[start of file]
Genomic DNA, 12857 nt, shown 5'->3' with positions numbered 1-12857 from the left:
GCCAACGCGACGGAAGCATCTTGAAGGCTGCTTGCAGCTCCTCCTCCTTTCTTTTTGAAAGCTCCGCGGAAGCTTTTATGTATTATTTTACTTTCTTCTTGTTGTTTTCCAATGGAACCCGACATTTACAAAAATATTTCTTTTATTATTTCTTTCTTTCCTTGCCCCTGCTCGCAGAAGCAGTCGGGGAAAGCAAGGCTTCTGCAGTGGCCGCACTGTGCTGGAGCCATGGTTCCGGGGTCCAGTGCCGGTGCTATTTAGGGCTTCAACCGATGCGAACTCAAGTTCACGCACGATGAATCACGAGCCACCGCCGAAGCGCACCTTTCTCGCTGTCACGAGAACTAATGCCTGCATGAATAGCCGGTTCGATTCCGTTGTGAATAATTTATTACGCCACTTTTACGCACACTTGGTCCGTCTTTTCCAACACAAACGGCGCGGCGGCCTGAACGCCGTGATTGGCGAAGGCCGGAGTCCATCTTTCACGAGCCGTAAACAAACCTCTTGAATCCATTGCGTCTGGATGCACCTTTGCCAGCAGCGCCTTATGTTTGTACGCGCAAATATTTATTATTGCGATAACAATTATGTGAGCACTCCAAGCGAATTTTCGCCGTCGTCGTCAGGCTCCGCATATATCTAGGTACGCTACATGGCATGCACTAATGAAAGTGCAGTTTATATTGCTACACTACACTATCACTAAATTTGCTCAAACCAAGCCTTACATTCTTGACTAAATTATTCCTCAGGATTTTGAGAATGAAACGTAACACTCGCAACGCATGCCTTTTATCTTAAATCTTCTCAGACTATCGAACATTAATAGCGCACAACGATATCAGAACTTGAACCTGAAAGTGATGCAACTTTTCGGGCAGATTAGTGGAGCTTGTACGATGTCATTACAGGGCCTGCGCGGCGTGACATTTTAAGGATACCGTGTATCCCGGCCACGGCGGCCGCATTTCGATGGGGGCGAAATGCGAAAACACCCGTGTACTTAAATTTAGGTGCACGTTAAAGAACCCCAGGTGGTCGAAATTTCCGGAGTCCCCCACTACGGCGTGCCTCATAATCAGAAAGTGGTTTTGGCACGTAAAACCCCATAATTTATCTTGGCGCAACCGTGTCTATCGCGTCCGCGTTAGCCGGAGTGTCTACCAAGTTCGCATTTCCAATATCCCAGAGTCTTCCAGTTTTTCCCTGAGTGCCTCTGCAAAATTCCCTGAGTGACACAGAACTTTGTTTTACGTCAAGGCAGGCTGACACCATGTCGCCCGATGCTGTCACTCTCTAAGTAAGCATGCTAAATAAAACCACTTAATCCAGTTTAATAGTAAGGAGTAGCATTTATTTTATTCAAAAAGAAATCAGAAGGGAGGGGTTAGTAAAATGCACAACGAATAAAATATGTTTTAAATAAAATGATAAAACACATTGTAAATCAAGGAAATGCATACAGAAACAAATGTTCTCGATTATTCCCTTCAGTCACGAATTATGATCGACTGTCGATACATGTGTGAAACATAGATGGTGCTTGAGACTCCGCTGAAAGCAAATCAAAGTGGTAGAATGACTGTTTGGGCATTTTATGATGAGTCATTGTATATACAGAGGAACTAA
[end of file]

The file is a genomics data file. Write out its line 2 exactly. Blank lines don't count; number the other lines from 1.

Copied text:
GCCAACGCGACGGAAGCATCTTGAAGGCTGCTTGCAGCTCCTCCTCCTTTCTTTTTGAAAGCTCCGCGGAAGCTTTTATGTATTATTTTACTTTCTTCTTGTTGTTTTCCAATGGAACCCGACATTTACAAAAATATTTCTTTTATTATTTCTTTCTTTCCTTGCCCCTGCTCGCAGAAGCAGTCGGGGAAAGCAAGGCTTCTGCAGTGGCCGCACTGTGCTGGAGCCATGGTTCCGGGGTCCAGTGCCGGTGCTATTTAGGGCTTCAACCGATGCGAACTCAAGTTCACGCACGATGAATCACGAGCCACCGCCGAAGCGCACCTTTCTCGCTGTCACGAGAACTAATGCCTGCATGAATAGCCGGTTCGATTCCGTTGTGAATAATTTATTACGCCACTTTTACGCACACTTGGTCCGTCTTTTCCAACACAAACGGCGCGGCGGCCTGAACGCCGTGATTGGCGAAGGCCGGAGTCCATCTTTCACGAGCCGTAAACAAACCTCTTGAATCCATTGCGTCTGGATGCACCTTTGCCAGCAGCGCCTTATGTTTGTACGCGCAAATATTTATTATTGCGATAACAATTATGTGAGCACTCCAAGCGAATTTTCGCCGTCGTCGTCAGGCTCCGCATATATCTAGGTACGCTACATGGCATGCACTAATGAAAGTGCAGTTTATATTGCTACACTACACTATCACTAAATTTGCTCAAACCAAGCCTTACATTCTTGACTAAATTATTCCTCAGGATTTTGAGAATGAAACGTAACACTCGCAACGCATGCCTTTTATCTTAAATCTTCTCAGACTATCGAACATTAATAGCGCACAACGATATCAGAACTTGAACCTGAAAGTGATGCAACTTTTCGGGCAGATTAGTGGAGCTTGTACGATGTCATTACAGGGCCTGCGCGGCGTGACATTTTAAGGATACCGTGTATCCCGGCCACGGCGGCCGCATTTCGATGGGGGCGAAATGCGAAAACACCCGTGTACTTAAATTTAGGTGCACGTTAAAGAACCCCAGGTGGTCGAAATTTCCGGAGTCCCCCACTACGGCGTGCCTCATAATCAGAAAGTGGTTTTGGCACGTAAAACCCCATAATTTATCTTGGCGCAACCGTGTCTATCGCGTCCGCGTTAGCCGGAGTGTCTACCAAGTTCGCATTTCCAATATCCCAGAGTCTTCCAGTTTTTCCCTGAGTGCCTCTGCAAAATTCCCTGAGTGACACAGAACTTTGTTTTACGTCAAGGCAGGCTGACACCATGTCGCCCGATGCTGTCACTCTCTAAGTAAGCATGCTAAATAAAACCACTTAATCCAGTTTAATAGTAAGGAGTAGCATTTATTTTATTCAAAAAGAAATCAGAAGGGAGGGGTTAGTAAAATGCACAACGAATAAAATATGTTTTAAATAAAATGATAAAACACATTGTAAATCAAGGAAATGCATACAGAAACAAATGTTCTCGATTATTCCCTTCAGTCACGAATTATGATCGACTGTCGATACATGTGTGAAACATAGATGGTGCTTGAGACTCCGCTGAAAGCAAATCAAAGTGGTAGAATGACTGTTTGGGCATTTTATGATGAGTCATTGTATATACAGAGGAACTAA